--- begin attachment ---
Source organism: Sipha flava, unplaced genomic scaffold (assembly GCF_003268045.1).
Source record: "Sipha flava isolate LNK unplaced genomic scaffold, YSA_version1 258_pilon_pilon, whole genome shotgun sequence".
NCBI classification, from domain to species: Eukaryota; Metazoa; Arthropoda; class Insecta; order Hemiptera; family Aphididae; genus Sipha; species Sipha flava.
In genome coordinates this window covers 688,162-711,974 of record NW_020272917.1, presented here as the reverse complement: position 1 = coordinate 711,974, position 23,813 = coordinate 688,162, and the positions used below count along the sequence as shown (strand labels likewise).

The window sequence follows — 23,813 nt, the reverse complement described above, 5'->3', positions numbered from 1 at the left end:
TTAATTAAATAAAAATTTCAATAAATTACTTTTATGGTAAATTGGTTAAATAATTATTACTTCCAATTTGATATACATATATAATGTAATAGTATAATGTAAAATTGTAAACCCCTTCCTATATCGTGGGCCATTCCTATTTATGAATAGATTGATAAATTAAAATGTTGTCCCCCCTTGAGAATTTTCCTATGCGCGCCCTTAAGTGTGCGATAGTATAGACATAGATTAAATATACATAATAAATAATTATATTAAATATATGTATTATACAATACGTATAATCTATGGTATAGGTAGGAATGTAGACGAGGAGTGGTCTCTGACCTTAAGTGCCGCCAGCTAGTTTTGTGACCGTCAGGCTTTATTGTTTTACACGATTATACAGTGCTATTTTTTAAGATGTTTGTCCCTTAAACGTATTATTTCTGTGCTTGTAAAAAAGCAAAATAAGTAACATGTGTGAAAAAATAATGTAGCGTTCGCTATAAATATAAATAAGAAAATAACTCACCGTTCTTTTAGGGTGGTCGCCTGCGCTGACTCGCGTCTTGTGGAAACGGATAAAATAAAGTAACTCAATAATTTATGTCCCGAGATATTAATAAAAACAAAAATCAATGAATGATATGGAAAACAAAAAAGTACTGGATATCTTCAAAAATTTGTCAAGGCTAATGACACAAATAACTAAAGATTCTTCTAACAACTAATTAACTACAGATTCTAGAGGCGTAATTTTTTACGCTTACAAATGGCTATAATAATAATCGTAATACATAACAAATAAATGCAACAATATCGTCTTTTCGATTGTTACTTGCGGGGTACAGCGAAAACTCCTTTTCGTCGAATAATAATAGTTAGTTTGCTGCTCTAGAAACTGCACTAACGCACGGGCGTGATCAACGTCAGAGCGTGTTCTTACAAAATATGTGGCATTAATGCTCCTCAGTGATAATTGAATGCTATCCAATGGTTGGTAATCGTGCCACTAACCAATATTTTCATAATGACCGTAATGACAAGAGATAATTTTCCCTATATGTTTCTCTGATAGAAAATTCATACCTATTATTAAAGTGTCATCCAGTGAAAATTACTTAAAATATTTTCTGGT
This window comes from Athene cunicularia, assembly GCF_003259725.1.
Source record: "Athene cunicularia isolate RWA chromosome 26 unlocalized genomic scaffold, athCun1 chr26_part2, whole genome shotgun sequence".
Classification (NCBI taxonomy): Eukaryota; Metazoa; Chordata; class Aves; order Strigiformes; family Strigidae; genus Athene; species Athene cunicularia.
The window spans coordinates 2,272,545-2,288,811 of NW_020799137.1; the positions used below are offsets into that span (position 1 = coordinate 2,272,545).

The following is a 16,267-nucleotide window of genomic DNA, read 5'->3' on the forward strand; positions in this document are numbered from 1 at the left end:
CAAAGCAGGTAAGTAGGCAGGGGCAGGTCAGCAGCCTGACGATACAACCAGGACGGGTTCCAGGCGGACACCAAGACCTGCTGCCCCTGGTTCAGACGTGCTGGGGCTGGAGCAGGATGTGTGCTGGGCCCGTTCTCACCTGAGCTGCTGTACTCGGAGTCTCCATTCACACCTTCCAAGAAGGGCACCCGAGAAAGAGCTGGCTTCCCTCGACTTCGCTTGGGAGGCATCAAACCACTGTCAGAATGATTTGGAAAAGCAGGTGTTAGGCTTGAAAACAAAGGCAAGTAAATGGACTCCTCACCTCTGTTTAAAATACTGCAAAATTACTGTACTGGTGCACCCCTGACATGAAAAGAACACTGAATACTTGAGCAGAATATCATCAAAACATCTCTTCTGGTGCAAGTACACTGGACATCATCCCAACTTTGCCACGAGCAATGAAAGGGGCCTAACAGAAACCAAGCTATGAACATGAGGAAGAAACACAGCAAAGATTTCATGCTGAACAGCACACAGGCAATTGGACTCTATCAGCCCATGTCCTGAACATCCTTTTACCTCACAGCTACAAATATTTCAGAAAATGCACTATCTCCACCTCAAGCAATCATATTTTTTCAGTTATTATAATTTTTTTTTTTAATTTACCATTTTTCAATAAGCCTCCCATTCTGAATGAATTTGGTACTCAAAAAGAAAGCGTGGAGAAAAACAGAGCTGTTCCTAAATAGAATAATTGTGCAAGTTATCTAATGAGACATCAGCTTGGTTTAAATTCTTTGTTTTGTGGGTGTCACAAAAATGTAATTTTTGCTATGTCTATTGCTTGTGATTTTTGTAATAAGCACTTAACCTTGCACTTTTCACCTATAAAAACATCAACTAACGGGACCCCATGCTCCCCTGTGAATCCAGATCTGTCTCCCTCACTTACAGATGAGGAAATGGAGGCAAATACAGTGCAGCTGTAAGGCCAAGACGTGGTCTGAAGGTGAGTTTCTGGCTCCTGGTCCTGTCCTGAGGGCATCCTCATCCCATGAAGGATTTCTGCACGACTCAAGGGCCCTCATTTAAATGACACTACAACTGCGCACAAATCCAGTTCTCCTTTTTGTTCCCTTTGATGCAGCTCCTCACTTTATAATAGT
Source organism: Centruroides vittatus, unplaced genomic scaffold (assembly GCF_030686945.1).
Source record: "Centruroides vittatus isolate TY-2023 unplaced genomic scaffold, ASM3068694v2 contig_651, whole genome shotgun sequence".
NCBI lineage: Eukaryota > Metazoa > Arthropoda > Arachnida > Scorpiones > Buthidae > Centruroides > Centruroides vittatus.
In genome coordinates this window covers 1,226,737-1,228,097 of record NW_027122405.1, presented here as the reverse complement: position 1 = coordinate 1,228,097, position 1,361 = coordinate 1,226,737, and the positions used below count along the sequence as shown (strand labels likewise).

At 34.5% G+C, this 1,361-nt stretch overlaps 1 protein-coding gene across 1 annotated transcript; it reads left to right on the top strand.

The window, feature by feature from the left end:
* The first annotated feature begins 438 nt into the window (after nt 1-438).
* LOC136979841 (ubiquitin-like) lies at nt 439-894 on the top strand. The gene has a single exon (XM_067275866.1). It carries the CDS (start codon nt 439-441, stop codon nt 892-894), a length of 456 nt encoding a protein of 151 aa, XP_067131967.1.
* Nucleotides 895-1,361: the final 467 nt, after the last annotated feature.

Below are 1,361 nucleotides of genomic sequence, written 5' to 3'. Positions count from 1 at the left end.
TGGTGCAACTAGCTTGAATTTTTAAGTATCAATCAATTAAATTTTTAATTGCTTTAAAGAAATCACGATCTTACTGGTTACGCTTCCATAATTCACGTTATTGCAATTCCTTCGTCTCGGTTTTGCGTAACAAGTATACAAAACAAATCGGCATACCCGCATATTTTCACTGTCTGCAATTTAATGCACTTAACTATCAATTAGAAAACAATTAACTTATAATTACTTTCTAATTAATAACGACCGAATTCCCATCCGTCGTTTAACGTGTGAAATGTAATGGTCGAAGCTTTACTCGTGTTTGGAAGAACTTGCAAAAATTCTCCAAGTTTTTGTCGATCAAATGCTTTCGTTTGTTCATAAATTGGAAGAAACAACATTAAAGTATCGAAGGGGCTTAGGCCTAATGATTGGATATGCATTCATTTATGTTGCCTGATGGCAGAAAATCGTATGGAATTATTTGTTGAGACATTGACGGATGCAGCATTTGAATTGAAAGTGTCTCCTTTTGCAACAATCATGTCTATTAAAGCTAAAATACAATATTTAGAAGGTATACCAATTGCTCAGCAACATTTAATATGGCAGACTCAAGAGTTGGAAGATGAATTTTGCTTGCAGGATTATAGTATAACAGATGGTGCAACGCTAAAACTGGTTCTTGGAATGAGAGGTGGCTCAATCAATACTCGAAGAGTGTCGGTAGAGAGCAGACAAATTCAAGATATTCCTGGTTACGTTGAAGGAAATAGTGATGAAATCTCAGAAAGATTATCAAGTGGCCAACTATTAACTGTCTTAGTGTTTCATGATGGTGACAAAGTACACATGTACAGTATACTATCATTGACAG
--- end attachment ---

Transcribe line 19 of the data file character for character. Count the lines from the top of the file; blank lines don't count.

* The first annotated feature begins 438 nt into the window (after nt 1-438).